125: Log cabin furniture!

Recently, readers of this blog may have noticed a trend toward BBQ and away from cabin-building.  Actually, they don't have to be mutually exclusive subjects.  During Burning Pig Festival, held at the Coldholler Log Cabin, roving bands of kids used the cabin as a fort and destination to play and escape adult supervision.  While I smoked chicken for the NPS, I needed a tailgate project and made two heavy, simple, plank chairs that offer the angled comfort of adirondack sitting.  And last week, while several racks of ribs took their time at low temperatures, I crafted two benches.

Both the chairs and the benches are constructed from rough-sawn, full-dimension, 2"x14" white pine boards cut special by Ralph Morgan.  A 10' board like that weighs many pounds.  A couple of them, joined to make a chair or a bench, are enough to hurt a man.

The benches fold out to double their width.  Folded out, they're each 80" long by 29" wide, offering plenty of room for a single sleeper.  Rolled on their 300 pound caster wheels and latched together, they form a platform designed to hold a conventional double-bed mattress.  A rolled-up futon mattress could be stored in a plastic bin beneath the cabin.  

Here are some pictures of Sloan, the boys, and their grandparents, checking out the new furniture.  Enjoy!

Abel makes a mouse ladder

Abel:  "Come on!  See the benches!"

Abel hard at work

Abel gathering sticks

Momomma Mary Sue Despeaux and Dodaddy Mike, sitting

Dodaddy:  "Whatcha thinkin, Momomma?"

Sloan:  "Angus, we can see you!"  Notice the bench is folded out.

"We like it, Michael" 
Testing out the bed -- see how the benches come together?

The boys and their Dodaddy, on an unfolded bench.  Amazing how two benches like that fold up into a solid platform, full-sized, double bed!

"It's sturdy, Dad!"

Mid-air Abel:  "COWABUNGA!"

124: Fall photos at and nearby our cabin

I'll begin this post with a picture from last year (more), taken from the Great Smokies Facebook page.  Instead of more posts of fall foliage as the leaves change down at our 3000' elevation in a few weeks, I'll just update this post, so tune back in!  It'll become a bit of a photo essay...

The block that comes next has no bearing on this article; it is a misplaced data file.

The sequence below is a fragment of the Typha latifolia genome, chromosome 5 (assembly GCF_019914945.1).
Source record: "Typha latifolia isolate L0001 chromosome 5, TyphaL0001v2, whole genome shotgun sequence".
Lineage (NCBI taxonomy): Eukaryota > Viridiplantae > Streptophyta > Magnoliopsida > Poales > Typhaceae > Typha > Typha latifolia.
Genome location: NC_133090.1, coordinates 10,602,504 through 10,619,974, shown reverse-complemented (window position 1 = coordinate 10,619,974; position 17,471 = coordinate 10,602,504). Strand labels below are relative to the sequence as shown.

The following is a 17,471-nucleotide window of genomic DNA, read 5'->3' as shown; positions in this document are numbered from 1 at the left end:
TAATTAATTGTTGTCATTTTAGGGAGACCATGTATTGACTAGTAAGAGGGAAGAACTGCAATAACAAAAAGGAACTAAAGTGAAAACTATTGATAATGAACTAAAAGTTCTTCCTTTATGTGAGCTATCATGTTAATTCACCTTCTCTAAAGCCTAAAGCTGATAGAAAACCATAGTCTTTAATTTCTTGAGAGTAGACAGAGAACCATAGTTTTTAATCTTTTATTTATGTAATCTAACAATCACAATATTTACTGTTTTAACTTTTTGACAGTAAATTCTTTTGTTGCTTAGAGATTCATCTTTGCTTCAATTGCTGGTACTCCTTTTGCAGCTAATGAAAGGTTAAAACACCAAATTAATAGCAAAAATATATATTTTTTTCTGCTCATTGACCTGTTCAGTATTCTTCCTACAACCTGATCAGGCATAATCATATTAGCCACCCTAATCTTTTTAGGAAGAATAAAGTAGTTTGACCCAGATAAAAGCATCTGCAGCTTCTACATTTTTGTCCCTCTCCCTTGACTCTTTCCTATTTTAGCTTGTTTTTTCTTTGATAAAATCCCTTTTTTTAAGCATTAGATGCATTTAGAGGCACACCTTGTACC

GSMNP foliage -- makes me want to go kayaking!

Black Balsam looks off the other side of the Great Pisgah ridgeline, toward Waynesville and the North.  Totally have to take Sloan and the boys up there in the next few weeks!  It's just a hop, skip, and a jump from here, but by way of a windy, indirect, remote route up Little Canada, or the Blue Ridge Parkway accessed well South of there, at our county line...

123: Cabin update

For those folk who for a couple of years have been following the journey I undertook, building a log cabin, my recent foray into BBQ might seem like a derailment of sorts.  BBQ type folk or recent readers, just see the archive to understand my point.  Anyway, please stay tuned in for posts about bedmaking and other furniture, lexan for the windows, heat, and beautiful pictures of fall color.  Soon, my little boy and I will spend a night out there in the cabin -- an adventure for sure!  I'll write about it here.

122: Local epic views from a couple of iconoclastic spots

I'll update this post later with more commentary, but here are a couple of stunning shots, one of the view from Mount LeConte and the other of our nearby city, Asheville...

From Wikipedia

121: Smoking a Fatty!

I flattened out 5 pounds of ground pork and beef, covered it with Memphis-style rub, grated Campesino cheese in the middle, rolled it into a log, salted the whole thing with the rub, and stuck it in the fridge to congeal until I slow smoked it on Sunday. In BBQ culture, that and all of its variations is called a "Fatty." Well, I was right and wrong at the same time.  It's true that there are variations of this thing, and some folk do what I did.  But the real deal is smaller -- I practically made a meatloaf without the egg and breadcrumbs.  Here's where I learned the difference.

My bigger mistake was using lowfat ground pork and then mixing it with lots of ground beef.  I basically made a hamburger that had to be cooked long enough to safely eat pork.  I Cooked it around 250 for 3 hours and removed it at 165 degrees on the meat thermometer.  Had it been just beef, the whole thing would have been much tastier served a smoky rare.  The ribs were so excellent, nobody ate this -- it tasted like spicy, overcooked hamburger, although it wasn't dry at all.  With the rub and the cheese, this is going to get mixed with beans and converted into an awesome chili, so nothing was wasted!

All patted together and ready to spend the night in the fridge.

Almost done!  The ribs are at 175 and the fatty is stalled at 140 -- it went up to 165 quickly.
Pretty, isn't it?
Nathan Willard presents the fatty!

Got a bit of a smoke ring -- they were delectable.

YAY!!!!  It's done, dad!

120: "Smoke" on the Mountain

     These mist covered mountains     
          Are a home now for me.          
     But my home is the lowlands     
          And always will be...          
          Mark Knopfler